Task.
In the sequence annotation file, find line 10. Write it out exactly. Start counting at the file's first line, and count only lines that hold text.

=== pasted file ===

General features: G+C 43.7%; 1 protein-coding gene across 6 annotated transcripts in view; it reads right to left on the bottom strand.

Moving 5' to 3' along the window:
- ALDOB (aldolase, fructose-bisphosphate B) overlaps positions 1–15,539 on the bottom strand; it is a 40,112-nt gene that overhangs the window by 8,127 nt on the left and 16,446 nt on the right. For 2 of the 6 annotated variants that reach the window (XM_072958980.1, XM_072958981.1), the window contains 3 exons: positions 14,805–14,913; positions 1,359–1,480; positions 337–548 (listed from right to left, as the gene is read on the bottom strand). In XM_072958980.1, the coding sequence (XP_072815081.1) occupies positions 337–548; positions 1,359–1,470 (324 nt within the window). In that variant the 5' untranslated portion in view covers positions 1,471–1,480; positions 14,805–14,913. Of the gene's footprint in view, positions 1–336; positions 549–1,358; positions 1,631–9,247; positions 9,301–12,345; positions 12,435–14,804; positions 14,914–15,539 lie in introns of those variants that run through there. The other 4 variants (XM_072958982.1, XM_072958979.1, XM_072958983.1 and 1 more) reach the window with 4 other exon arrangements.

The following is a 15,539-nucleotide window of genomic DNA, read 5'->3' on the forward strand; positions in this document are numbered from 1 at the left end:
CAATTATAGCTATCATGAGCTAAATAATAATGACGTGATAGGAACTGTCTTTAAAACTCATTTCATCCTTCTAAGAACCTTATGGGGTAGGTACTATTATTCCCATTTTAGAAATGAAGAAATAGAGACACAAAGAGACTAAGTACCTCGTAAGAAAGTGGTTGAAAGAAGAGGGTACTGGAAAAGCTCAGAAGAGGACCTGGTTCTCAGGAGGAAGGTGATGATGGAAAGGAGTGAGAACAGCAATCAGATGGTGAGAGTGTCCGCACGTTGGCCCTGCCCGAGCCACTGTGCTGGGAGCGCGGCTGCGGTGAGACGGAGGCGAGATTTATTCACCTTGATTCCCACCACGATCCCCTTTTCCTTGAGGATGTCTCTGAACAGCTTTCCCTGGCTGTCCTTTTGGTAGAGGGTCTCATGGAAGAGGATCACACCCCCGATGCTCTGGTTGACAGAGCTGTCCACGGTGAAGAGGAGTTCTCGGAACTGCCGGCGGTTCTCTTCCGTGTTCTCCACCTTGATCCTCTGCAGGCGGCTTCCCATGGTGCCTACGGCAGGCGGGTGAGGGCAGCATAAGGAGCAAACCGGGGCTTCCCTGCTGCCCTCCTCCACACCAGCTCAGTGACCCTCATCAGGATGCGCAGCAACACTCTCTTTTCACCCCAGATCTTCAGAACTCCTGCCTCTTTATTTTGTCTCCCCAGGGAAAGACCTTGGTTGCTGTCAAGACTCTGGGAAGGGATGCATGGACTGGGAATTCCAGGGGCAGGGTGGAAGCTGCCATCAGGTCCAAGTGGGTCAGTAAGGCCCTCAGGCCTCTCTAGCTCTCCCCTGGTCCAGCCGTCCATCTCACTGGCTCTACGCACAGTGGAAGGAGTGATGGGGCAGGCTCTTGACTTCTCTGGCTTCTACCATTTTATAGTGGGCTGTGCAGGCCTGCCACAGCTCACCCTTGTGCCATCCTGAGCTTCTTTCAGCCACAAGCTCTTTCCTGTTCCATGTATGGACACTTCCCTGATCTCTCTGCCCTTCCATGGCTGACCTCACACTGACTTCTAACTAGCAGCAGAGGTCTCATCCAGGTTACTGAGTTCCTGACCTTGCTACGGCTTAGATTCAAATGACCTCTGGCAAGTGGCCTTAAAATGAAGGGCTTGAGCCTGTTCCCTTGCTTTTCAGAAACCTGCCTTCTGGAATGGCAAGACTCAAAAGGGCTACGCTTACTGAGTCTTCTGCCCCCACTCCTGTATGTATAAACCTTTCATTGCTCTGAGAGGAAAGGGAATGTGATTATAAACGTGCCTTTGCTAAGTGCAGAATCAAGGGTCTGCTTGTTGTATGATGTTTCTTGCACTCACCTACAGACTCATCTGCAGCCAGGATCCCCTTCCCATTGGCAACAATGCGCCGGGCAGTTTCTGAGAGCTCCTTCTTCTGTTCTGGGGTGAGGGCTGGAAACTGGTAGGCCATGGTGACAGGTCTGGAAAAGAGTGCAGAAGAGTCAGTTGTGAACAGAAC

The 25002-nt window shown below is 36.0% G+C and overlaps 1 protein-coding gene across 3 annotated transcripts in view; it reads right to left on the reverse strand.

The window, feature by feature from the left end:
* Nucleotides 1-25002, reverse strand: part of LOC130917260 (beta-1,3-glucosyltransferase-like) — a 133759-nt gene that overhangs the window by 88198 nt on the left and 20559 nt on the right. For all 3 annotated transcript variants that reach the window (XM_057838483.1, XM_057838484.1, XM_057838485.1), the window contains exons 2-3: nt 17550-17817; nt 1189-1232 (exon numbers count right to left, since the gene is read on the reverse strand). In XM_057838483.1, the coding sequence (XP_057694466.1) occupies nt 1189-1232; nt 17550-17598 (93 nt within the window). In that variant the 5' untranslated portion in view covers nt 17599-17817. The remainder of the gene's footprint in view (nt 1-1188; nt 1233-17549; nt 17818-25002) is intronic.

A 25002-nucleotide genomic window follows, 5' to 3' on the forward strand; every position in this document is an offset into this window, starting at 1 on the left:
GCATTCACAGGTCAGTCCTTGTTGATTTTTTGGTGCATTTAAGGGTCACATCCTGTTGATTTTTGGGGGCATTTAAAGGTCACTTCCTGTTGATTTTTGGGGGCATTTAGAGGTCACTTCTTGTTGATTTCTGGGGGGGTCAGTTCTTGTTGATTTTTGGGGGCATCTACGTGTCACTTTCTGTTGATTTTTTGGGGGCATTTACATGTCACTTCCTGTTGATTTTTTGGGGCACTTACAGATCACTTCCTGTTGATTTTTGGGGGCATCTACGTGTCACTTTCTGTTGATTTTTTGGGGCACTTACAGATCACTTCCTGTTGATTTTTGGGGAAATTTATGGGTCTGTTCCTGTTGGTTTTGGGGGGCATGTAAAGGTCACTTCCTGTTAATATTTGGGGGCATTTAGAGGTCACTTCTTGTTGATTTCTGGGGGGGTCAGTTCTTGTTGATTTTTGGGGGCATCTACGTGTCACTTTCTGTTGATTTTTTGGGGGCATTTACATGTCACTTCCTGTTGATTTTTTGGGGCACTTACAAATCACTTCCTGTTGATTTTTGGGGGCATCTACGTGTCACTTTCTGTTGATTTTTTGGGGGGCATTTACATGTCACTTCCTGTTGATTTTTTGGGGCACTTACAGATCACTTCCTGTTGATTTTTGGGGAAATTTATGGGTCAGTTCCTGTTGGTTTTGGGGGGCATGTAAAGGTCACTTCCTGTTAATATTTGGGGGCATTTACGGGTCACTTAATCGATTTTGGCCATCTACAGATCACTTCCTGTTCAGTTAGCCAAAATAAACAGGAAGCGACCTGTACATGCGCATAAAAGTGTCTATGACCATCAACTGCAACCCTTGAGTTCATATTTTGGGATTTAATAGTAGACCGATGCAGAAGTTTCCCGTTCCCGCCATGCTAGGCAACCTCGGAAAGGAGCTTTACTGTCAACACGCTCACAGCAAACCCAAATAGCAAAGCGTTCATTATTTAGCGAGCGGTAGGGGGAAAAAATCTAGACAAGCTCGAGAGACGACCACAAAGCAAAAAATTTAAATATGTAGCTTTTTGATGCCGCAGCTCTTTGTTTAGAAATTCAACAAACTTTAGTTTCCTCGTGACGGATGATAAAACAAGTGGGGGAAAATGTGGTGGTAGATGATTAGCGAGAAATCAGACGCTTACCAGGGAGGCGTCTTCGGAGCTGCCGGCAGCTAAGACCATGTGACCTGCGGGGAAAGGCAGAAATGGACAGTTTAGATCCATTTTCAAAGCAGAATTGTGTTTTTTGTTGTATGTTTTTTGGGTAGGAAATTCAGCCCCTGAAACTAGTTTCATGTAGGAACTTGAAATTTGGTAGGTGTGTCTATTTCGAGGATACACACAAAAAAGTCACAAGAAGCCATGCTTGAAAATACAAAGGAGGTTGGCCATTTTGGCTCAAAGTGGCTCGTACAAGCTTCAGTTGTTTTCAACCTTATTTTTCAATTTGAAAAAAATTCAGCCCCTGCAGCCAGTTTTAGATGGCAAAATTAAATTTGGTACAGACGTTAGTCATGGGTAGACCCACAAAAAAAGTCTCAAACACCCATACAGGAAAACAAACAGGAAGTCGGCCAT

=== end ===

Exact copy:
GCATTCACAGGTCAGTCCTTGTTGATTTTTTGGTGCATTTAAGGGTCACATCCTGTTGATTTTTGGGGGCATTTAAAGGTCACTTCCTGTTGATTTTTGGGGGCATTTAGAGGTCACTTCTTGTTGATTTCTGGGGGGGTCAGTTCTTGTTGATTTTTGGGGGCATCTACGTGTCACTTTCTGTTGATTTTTTGGGGGCATTTACATGTCACTTCCTGTTGATTTTTTGGGGCACTTACAGATCACTTCCTGTTGATTTTTGGGGGCATCTACGTGTCACTTTCTGTTGATTTTTTGGGGCACTTACAGATCACTTCCTGTTGATTTTTGGGGAAATTTATGGGTCTGTTCCTGTTGGTTTTGGGGGGCATGTAAAGGTCACTTCCTGTTAATATTTGGGGGCATTTAGAGGTCACTTCTTGTTGATTTCTGGGGGGGTCAGTTCTTGTTGATTTTTGGGGGCATCTACGTGTCACTTTCTGTTGATTTTTTGGGGGCATTTACATGTCACTTCCTGTTGATTTTTTGGGGCACTTACAAATCACTTCCTGTTGATTTTTGGGGGCATCTACGTGTCACTTTCTGTTGATTTTTTGGGGGGCATTTACATGTCACTTCCTGTTGATTTTTTGGGGCACTTACAGATCACTTCCTGTTGATTTTTGGGGAAATTTATGGGTCAGTTCCTGTTGGTTTTGGGGGGCATGTAAAGGTCACTTCCTGTTAATATTTGGGGGCATTTACGGGTCACTTAATCGATTTTGGCCATCTACAGATCACTTCCTGTTCAGTTAGCCAAAATAAACAGGAAGCGACCTGTACATGCGCATAAAAGTGTCTATGACCATCAACTGCAACCCTTGAGTTCATATTTTGGGATTTAATAGTAGACCGATGCAGAAGTTTCCCGTTCCCGCCATGCTAGGCAACCTCGGAAAGGAGCTTTACTGTCAACACGCTCACAGCAAACCCAAATAGCAAAGCGTTCATTATTTAGCGAGCGGTAGGGGGAAAAAATCTAGACAAGCTCGAGAGACGACCACAAAGCAAAAAATTTAAATATGTAGCTTTTTGATGCCGCAGCTCTTTGTTTAGAAATTCAACAAACTTTAGTTTCCTCGTGACGGATGATAAAACAAGTGGGGGAAAATGTGGTGGTAGATGATTAGCGAGAAATCAGACGCTTACCAGGGAGGCGTCTTCGGAGCTGCCGGCAGCTAAGACCATGTGACCTGCGGGGAAAGGCAGAAATGGACAGTTTAGATCCATTTTCAAAGCAGAATTGTGTTTTTTGTTGTATGTTTTTTGGGTAGGAAATTCAGCCCCTGAAACTAGTTTCATGTAGGAACTTGAAATTTGGTAGGTGTGTCTATTTCGAGGATACACACAAAAAAGTCACAAGAAGCCATGCTTGAAAATACAAAGGAGGTTGGCCATTTTGGCTCAAAGTGGCTCGTACAAGCTTCAGTTGTTTTCAACCTTATTTTTCAATTTGAAAAAAATTCAGCCCCTGCAGCCAGTTTTAGATGGCAAAATTAAATTTGGTACAGACGTTAGTCATGGGTAGACCCACAAAAAAAGTCTCAAACACCCATACAGGAAAACAAACAGGAAGTCGGCCAT